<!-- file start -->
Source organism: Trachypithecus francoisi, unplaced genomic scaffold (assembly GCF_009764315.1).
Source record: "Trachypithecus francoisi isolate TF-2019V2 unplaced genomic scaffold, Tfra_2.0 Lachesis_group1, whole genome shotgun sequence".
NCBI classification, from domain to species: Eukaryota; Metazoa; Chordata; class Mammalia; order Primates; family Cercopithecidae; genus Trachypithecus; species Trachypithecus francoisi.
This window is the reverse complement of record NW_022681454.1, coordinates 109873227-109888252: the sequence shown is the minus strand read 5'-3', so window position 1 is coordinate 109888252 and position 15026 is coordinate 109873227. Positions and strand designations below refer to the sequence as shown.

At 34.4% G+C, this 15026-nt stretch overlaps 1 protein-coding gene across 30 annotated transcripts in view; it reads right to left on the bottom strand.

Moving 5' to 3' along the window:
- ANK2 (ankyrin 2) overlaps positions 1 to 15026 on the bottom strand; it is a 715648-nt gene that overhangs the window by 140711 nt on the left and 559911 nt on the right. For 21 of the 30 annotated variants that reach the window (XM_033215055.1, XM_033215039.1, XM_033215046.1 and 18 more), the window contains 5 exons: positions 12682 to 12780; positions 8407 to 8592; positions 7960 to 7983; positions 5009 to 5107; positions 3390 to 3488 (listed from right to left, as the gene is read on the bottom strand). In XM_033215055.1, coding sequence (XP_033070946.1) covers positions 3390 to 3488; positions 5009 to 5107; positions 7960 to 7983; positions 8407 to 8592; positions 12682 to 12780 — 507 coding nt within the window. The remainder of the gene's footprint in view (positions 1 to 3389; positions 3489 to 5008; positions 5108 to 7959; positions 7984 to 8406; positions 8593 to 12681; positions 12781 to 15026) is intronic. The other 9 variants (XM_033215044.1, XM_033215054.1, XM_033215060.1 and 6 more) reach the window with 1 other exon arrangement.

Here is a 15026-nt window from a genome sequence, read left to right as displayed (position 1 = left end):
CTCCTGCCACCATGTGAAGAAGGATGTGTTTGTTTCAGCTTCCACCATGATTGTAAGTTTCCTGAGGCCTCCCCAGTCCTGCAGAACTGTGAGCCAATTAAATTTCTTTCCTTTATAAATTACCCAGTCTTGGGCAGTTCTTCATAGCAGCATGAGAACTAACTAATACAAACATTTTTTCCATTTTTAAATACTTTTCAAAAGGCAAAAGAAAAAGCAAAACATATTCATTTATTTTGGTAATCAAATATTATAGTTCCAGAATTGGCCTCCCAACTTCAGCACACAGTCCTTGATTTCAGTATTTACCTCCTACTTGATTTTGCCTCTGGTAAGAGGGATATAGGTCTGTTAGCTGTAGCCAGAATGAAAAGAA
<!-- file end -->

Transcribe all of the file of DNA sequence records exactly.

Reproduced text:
Source organism: Trachypithecus francoisi, unplaced genomic scaffold (assembly GCF_009764315.1).
Source record: "Trachypithecus francoisi isolate TF-2019V2 unplaced genomic scaffold, Tfra_2.0 Lachesis_group1, whole genome shotgun sequence".
NCBI classification, from domain to species: Eukaryota; Metazoa; Chordata; class Mammalia; order Primates; family Cercopithecidae; genus Trachypithecus; species Trachypithecus francoisi.
This window is the reverse complement of record NW_022681454.1, coordinates 109873227-109888252: the sequence shown is the minus strand read 5'-3', so window position 1 is coordinate 109888252 and position 15026 is coordinate 109873227. Positions and strand designations below refer to the sequence as shown.

At 34.4% G+C, this 15026-nt stretch overlaps 1 protein-coding gene across 30 annotated transcripts in view; it reads right to left on the bottom strand.

Moving 5' to 3' along the window:
- ANK2 (ankyrin 2) overlaps positions 1 to 15026 on the bottom strand; it is a 715648-nt gene that overhangs the window by 140711 nt on the left and 559911 nt on the right. For 21 of the 30 annotated variants that reach the window (XM_033215055.1, XM_033215039.1, XM_033215046.1 and 18 more), the window contains 5 exons: positions 12682 to 12780; positions 8407 to 8592; positions 7960 to 7983; positions 5009 to 5107; positions 3390 to 3488 (listed from right to left, as the gene is read on the bottom strand). In XM_033215055.1, coding sequence (XP_033070946.1) covers positions 3390 to 3488; positions 5009 to 5107; positions 7960 to 7983; positions 8407 to 8592; positions 12682 to 12780 — 507 coding nt within the window. The remainder of the gene's footprint in view (positions 1 to 3389; positions 3489 to 5008; positions 5108 to 7959; positions 7984 to 8406; positions 8593 to 12681; positions 12781 to 15026) is intronic. The other 9 variants (XM_033215044.1, XM_033215054.1, XM_033215060.1 and 6 more) reach the window with 1 other exon arrangement.

Here is a 15026-nt window from a genome sequence, read left to right as displayed (position 1 = left end):
CTCCTGCCACCATGTGAAGAAGGATGTGTTTGTTTCAGCTTCCACCATGATTGTAAGTTTCCTGAGGCCTCCCCAGTCCTGCAGAACTGTGAGCCAATTAAATTTCTTTCCTTTATAAATTACCCAGTCTTGGGCAGTTCTTCATAGCAGCATGAGAACTAACTAATACAAACATTTTTTCCATTTTTAAATACTTTTCAAAAGGCAAAAGAAAAAGCAAAACATATTCATTTATTTTGGTAATCAAATATTATAGTTCCAGAATTGGCCTCCCAACTTCAGCACACAGTCCTTGATTTCAGTATTTACCTCCTACTTGATTTTGCCTCTGGTAAGAGGGATATAGGTCTGTTAGCTGTAGCCAGAATGAAAAGAA